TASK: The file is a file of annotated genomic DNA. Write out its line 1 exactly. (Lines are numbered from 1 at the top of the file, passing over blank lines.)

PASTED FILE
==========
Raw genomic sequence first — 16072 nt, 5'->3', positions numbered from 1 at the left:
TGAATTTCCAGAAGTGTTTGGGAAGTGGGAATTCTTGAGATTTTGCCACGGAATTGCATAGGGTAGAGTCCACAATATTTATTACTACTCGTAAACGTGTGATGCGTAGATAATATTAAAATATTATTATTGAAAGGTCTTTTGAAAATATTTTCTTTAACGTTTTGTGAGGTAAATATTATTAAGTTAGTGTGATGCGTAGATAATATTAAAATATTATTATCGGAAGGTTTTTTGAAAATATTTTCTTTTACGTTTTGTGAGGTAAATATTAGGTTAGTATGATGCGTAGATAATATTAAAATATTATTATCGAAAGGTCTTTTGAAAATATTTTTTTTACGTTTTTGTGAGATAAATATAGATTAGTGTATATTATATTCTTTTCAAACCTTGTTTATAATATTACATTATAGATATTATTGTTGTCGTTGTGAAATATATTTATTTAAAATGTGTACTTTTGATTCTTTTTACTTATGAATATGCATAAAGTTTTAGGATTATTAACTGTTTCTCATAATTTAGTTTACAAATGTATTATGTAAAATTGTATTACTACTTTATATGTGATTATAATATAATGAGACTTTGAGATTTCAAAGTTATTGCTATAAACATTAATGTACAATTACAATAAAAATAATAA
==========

Raw genomic sequence first — 16072 nt, 5'->3', positions numbered from 1 at the left: